At St. Paul, he has serves as parish council president at St. Paul andwas the voice of the parish’s Jubilee Year Committee, “And proud of what we did there, recognizing the fellow parishioners who do things as a way of life how they help each other for something beyond this life.”

He also serves as the altar boy for the church’s 7 a.m. weekday mass.

At the YMCA, he helps with several programs, including the aquatics program.

“That’s something people don’t understand about the YMCA like they should,” he said, “for a small town like Vicksburg to have a   have a facility so well-equipped like that is extraordinary. And it has programs for kids and the elderly. I’m proud of the YMCA and to be a member of the Y’s Men.”

Guizerix said his involvement in the community is spurred by his love of people.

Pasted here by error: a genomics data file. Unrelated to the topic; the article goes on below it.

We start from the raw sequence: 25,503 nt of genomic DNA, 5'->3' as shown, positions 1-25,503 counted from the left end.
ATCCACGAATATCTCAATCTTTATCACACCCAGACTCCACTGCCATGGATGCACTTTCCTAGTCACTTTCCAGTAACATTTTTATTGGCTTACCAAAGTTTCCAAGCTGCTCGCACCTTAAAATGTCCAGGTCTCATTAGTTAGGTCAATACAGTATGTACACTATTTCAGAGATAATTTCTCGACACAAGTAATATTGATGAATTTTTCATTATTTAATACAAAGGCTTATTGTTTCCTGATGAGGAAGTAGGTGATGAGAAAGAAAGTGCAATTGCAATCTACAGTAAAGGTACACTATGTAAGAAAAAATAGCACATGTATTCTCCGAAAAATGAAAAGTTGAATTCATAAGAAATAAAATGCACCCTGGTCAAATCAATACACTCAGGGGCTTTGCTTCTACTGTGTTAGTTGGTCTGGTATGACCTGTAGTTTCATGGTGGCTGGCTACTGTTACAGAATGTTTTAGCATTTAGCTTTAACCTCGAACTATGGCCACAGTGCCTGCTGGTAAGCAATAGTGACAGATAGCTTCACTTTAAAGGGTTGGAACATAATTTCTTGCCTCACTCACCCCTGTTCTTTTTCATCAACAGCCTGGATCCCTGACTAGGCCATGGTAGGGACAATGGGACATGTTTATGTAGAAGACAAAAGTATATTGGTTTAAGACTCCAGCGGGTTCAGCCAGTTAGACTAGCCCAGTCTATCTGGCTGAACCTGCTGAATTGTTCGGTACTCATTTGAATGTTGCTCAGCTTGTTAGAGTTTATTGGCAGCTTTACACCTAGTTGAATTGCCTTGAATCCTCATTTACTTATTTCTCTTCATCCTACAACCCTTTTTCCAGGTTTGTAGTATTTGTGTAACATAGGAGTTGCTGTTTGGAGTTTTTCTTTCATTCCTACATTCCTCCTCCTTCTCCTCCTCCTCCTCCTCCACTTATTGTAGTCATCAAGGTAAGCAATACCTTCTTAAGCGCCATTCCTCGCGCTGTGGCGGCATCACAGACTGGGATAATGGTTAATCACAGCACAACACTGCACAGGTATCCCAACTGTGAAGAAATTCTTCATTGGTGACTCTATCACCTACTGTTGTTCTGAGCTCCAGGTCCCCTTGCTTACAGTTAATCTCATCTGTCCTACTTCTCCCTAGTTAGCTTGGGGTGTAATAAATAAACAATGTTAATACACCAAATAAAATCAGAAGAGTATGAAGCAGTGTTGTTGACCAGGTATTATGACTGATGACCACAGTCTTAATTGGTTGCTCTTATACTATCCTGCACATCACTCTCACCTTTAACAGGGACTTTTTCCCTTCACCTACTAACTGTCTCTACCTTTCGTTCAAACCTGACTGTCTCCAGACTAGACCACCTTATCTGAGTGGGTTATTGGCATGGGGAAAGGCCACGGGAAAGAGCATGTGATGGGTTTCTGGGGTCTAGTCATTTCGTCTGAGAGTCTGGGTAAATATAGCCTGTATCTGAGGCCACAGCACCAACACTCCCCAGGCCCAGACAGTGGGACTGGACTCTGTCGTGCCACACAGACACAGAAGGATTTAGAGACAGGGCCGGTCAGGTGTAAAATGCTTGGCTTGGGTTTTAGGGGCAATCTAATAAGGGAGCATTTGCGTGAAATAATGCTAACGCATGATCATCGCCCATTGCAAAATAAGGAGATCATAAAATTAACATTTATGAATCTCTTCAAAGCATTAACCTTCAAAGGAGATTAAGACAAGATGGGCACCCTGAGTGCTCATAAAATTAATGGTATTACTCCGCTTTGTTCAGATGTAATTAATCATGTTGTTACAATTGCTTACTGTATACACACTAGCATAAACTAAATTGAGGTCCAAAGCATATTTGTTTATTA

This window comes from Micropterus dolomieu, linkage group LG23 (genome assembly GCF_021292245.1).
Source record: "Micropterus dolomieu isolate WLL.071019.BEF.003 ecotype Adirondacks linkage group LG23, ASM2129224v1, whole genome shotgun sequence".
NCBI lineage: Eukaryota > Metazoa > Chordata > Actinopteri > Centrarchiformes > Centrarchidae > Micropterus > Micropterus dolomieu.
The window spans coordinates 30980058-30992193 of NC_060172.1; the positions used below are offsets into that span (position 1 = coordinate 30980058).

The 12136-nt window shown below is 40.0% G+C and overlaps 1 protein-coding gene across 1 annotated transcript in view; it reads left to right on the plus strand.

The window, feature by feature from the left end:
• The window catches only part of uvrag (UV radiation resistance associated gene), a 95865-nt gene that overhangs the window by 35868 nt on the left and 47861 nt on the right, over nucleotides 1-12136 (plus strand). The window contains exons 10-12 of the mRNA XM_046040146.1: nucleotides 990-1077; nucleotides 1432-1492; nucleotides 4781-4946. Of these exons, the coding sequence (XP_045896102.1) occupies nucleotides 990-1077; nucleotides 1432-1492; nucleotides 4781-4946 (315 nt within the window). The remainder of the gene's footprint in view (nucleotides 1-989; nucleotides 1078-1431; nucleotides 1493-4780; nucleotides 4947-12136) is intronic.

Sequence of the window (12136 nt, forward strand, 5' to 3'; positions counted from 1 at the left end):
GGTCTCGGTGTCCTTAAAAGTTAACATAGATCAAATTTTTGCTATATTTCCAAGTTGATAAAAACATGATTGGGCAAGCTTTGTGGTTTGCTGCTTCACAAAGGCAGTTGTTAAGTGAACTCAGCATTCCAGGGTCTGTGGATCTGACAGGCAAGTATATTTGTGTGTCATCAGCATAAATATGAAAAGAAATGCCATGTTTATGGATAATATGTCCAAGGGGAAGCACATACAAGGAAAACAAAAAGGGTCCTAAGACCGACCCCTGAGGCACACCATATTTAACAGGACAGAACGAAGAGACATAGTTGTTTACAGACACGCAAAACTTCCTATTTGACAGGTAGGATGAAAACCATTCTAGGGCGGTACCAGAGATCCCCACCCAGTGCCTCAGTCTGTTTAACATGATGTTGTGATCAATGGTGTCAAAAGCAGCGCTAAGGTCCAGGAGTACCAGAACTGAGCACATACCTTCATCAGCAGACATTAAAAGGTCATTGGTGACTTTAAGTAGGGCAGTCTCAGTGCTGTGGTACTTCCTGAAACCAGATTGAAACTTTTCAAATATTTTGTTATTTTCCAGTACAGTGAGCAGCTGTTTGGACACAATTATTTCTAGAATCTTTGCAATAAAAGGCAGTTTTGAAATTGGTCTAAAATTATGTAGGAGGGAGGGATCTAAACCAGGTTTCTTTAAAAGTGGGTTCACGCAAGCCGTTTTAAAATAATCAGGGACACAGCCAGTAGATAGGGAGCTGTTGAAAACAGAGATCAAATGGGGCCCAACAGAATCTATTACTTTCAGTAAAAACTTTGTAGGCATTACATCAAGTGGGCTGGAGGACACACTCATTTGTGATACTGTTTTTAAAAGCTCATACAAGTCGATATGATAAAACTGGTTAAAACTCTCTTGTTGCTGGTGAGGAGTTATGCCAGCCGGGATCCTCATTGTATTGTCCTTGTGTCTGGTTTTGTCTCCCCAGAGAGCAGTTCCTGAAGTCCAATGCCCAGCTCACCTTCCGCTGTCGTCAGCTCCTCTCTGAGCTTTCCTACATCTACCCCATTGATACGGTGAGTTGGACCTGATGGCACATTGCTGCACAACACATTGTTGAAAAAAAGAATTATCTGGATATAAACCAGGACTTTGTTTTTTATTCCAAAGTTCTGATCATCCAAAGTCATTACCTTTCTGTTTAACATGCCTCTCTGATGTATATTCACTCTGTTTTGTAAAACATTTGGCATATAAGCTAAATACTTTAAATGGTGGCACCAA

“I enjoy people,” he said. “I’ve always been involved. Christy picks on me; she says when we go some place social event or a party, she can see I draw energy from it, I get excited around people and she has to do the opposite. She has to get fired up to go in there.

“I’m very proud that we had all this community here. There’s so much history here and there’s so many good people come and gone, and still living here.”

About John Surratt

John Surratt is a graduate of Louisiana State University with a degree in general studies. He has worked as an editor, reporter and photographer for newspapers in Louisiana, Mississippi and Alabama. He has been a member of The Vicksburg Post staff since 2011 and covers city government. He and his wife attend St. Paul Catholic Church and he is a member of the Port City Kiwanis Club.

email author More by John